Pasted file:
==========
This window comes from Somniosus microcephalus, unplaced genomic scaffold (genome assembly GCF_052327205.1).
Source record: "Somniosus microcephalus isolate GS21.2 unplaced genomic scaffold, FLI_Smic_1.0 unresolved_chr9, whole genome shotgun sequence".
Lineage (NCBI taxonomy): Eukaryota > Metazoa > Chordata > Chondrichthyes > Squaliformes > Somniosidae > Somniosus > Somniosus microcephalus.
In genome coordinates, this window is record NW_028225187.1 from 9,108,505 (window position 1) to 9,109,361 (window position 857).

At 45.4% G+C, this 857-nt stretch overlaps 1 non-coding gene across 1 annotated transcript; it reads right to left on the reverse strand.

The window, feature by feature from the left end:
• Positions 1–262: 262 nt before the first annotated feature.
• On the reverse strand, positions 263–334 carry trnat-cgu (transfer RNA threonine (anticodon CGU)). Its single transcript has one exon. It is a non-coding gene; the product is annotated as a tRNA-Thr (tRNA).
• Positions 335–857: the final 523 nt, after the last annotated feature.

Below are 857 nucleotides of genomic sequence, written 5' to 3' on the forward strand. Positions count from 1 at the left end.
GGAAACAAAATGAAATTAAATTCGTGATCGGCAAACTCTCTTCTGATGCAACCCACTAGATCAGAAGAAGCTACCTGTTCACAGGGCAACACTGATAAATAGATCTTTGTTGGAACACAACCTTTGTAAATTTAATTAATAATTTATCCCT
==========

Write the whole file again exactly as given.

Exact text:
This window comes from Somniosus microcephalus, unplaced genomic scaffold (genome assembly GCF_052327205.1).
Source record: "Somniosus microcephalus isolate GS21.2 unplaced genomic scaffold, FLI_Smic_1.0 unresolved_chr9, whole genome shotgun sequence".
Lineage (NCBI taxonomy): Eukaryota > Metazoa > Chordata > Chondrichthyes > Squaliformes > Somniosidae > Somniosus > Somniosus microcephalus.
In genome coordinates, this window is record NW_028225187.1 from 9,108,505 (window position 1) to 9,109,361 (window position 857).

At 45.4% G+C, this 857-nt stretch overlaps 1 non-coding gene across 1 annotated transcript; it reads right to left on the reverse strand.

The window, feature by feature from the left end:
• Positions 1–262: 262 nt before the first annotated feature.
• On the reverse strand, positions 263–334 carry trnat-cgu (transfer RNA threonine (anticodon CGU)). Its single transcript has one exon. It is a non-coding gene; the product is annotated as a tRNA-Thr (tRNA).
• Positions 335–857: the final 523 nt, after the last annotated feature.

Below are 857 nucleotides of genomic sequence, written 5' to 3' on the forward strand. Positions count from 1 at the left end.
GGAAACAAAATGAAATTAAATTCGTGATCGGCAAACTCTCTTCTGATGCAACCCACTAGATCAGAAGAAGCTACCTGTTCACAGGGCAACACTGATAAATAGATCTTTGTTGGAACACAACCTTTGTAAATTTAATTAATAATTTATCCCT